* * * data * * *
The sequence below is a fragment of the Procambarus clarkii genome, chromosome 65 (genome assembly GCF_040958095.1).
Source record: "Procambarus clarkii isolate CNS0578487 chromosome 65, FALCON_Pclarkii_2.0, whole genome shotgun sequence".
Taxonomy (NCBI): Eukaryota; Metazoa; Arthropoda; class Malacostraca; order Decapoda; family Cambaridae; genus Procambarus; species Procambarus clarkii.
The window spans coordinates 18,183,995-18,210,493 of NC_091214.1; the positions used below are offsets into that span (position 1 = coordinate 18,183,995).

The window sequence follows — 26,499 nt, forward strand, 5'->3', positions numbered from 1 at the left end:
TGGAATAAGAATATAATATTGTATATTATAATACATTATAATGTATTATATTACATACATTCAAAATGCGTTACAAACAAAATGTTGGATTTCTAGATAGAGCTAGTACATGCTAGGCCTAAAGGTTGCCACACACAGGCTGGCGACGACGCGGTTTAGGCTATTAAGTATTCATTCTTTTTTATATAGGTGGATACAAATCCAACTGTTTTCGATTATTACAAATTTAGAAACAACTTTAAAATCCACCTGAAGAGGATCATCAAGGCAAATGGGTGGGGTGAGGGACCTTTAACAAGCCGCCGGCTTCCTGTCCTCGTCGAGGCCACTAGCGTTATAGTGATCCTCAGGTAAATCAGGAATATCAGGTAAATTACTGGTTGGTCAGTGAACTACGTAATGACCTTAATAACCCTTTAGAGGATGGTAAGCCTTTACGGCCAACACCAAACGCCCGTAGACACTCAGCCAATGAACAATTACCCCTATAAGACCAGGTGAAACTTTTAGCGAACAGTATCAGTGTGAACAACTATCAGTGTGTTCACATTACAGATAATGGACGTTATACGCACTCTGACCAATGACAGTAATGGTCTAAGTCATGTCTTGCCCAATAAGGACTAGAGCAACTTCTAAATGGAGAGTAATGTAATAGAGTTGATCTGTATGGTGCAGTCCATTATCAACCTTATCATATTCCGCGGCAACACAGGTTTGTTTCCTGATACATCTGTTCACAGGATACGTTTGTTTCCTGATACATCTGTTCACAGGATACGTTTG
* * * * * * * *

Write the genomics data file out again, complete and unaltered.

The sequence below is a fragment of the Procambarus clarkii genome, chromosome 65 (genome assembly GCF_040958095.1).
Source record: "Procambarus clarkii isolate CNS0578487 chromosome 65, FALCON_Pclarkii_2.0, whole genome shotgun sequence".
Taxonomy (NCBI): Eukaryota; Metazoa; Arthropoda; class Malacostraca; order Decapoda; family Cambaridae; genus Procambarus; species Procambarus clarkii.
The window spans coordinates 18,183,995-18,210,493 of NC_091214.1; the positions used below are offsets into that span (position 1 = coordinate 18,183,995).

The window sequence follows — 26,499 nt, forward strand, 5'->3', positions numbered from 1 at the left end:
TGGAATAAGAATATAATATTGTATATTATAATACATTATAATGTATTATATTACATACATTCAAAATGCGTTACAAACAAAATGTTGGATTTCTAGATAGAGCTAGTACATGCTAGGCCTAAAGGTTGCCACACACAGGCTGGCGACGACGCGGTTTAGGCTATTAAGTATTCATTCTTTTTTATATAGGTGGATACAAATCCAACTGTTTTCGATTATTACAAATTTAGAAACAACTTTAAAATCCACCTGAAGAGGATCATCAAGGCAAATGGGTGGGGTGAGGGACCTTTAACAAGCCGCCGGCTTCCTGTCCTCGTCGAGGCCACTAGCGTTATAGTGATCCTCAGGTAAATCAGGAATATCAGGTAAATTACTGGTTGGTCAGTGAACTACGTAATGACCTTAATAACCCTTTAGAGGATGGTAAGCCTTTACGGCCAACACCAAACGCCCGTAGACACTCAGCCAATGAACAATTACCCCTATAAGACCAGGTGAAACTTTTAGCGAACAGTATCAGTGTGAACAACTATCAGTGTGTTCACATTACAGATAATGGACGTTATACGCACTCTGACCAATGACAGTAATGGTCTAAGTCATGTCTTGCCCAATAAGGACTAGAGCAACTTCTAAATGGAGAGTAATGTAATAGAGTTGATCTGTATGGTGCAGTCCATTATCAACCTTATCATATTCCGCGGCAACACAGGTTTGTTTCCTGATACATCTGTTCACAGGATACGTTTGTTTCCTGATACATCTGTTCACAGGATACGTTTG